A New Wrinkle for Botox Treatments
Wednesday, January 25, 2006
Prior to October, Julia Smith suffered daily from an embarrassing and inconvenient medical condition, urinary incontinence due to an overactive bladder. But her life changed after she entered a clinical trial at the University of Rochester Medical Center testing Botox as a treatment.
“You’d just never know when you were going to get the urge, and then you would have to move fast,” said Smith, a 67-year-old grandmother who lives in Hilton, N.Y. “It’s very difficult and people don’t want to talk about it.”
Smith tried medications and other therapy, but nothing worked, she said, until she consented to receive Botox injections directly into her bladder muscle. “It took a week to begin working and then it just stopped,” Smith said of her incontinence. “I found out that you don’t have to grin and bear it.”
Michael K. Flynn, M.D., M.H.S., assistant professor of Obstetrics and Gynecology and Urology, is leading the Botox research. Based on a pilot study he conducted while previously on the faculty at Duke University, Flynn was funded by the National Institutes of Health to open a larger study in Rochester.
“When Ms. Smith entered our study, she had exhausted nearly all of her options to control her overactive bladder. The dramatic change in the severity of her leakage after the injection was remarkable,” Flynn said of the effects he observed in Smith. “We are optimistic that this medication will be as effective and safe as our preliminary studies suggest.”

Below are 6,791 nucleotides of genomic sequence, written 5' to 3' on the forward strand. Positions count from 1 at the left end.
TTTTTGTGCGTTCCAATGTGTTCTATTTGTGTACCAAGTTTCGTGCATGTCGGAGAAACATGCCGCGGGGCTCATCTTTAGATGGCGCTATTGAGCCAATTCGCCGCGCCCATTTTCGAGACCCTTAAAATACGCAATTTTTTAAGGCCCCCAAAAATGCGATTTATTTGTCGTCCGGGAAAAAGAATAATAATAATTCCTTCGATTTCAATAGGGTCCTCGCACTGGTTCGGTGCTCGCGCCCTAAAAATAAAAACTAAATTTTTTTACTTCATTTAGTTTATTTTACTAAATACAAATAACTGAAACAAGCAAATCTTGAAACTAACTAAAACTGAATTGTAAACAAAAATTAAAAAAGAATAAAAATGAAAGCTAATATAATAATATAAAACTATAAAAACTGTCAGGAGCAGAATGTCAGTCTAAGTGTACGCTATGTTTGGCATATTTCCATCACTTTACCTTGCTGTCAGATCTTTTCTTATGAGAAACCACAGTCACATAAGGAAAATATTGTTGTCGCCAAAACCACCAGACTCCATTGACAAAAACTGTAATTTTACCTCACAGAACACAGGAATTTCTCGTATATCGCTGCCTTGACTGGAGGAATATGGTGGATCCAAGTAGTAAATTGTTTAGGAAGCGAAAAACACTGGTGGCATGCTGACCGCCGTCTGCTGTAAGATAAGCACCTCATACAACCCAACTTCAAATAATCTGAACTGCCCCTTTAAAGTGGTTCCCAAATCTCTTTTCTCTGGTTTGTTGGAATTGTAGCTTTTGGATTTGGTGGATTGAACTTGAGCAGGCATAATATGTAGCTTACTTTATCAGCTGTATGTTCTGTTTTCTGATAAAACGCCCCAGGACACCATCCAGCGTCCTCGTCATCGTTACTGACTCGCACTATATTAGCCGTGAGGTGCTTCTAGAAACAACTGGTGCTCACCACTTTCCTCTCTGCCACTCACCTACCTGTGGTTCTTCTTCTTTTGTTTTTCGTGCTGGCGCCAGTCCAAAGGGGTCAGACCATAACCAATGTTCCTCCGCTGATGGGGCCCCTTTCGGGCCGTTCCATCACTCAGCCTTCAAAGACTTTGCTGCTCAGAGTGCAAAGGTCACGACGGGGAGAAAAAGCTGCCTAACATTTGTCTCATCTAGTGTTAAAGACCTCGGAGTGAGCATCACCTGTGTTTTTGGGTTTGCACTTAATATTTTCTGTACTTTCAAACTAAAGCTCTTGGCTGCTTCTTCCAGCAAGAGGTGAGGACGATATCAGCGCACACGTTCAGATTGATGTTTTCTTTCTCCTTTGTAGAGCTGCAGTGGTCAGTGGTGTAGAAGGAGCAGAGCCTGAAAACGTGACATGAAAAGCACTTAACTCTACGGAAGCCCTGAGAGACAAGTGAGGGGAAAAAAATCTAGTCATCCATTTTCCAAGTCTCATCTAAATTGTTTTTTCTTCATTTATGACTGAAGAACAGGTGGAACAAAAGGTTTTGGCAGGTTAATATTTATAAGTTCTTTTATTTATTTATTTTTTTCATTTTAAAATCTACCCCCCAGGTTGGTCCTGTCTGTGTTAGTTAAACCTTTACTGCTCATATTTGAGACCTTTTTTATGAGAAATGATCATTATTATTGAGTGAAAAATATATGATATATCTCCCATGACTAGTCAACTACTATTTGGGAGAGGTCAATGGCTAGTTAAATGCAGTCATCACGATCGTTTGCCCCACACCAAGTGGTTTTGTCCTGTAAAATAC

His group plans to enroll 38 women such as Smith, who must be at least 21 years old and have severe leakage due to an overactive bladder. (Botox cannot help other causes of incontinence, such as from coughing, laughing, sneezing, infections or trauma.) The clinical trial compares two doses of Botox (200 units or 300 units) to a placebo. Patients who initially receive a placebo will have an opportunity to reenter the study later and receive one of the two doses of Botox, Flynn said.
The Food and Drug Administration has not yet approved Botox for this use. Manufactured by Allergan, Inc., the drug is FDA approved for certain cosmetic uses and to treat some neurological conditions. In general, Botox works by preventing nerves from sending signals to other nerves and muscles, and therefore preventing the muscles from contracting. Women with severe incontinence have bladder muscles that contract uncontrollably.
The studies on neurologic conditions treated with Botox have shown that Botox only affects the nerves and muscles near the injection site. Those treatments usually last three to six months and Flynn’s group hopes to find out if the effect will last even longer in the bladder. As part of the study, patients consent to regular checkups for nine months after the injection. The primary risk is that Botox could completely paralyze the bladder, leading to urinary retention and necessitating the use of a catheter until the medication wears off. Such side effects are unlikely, Flynn said, and should be temporary if they do occur.
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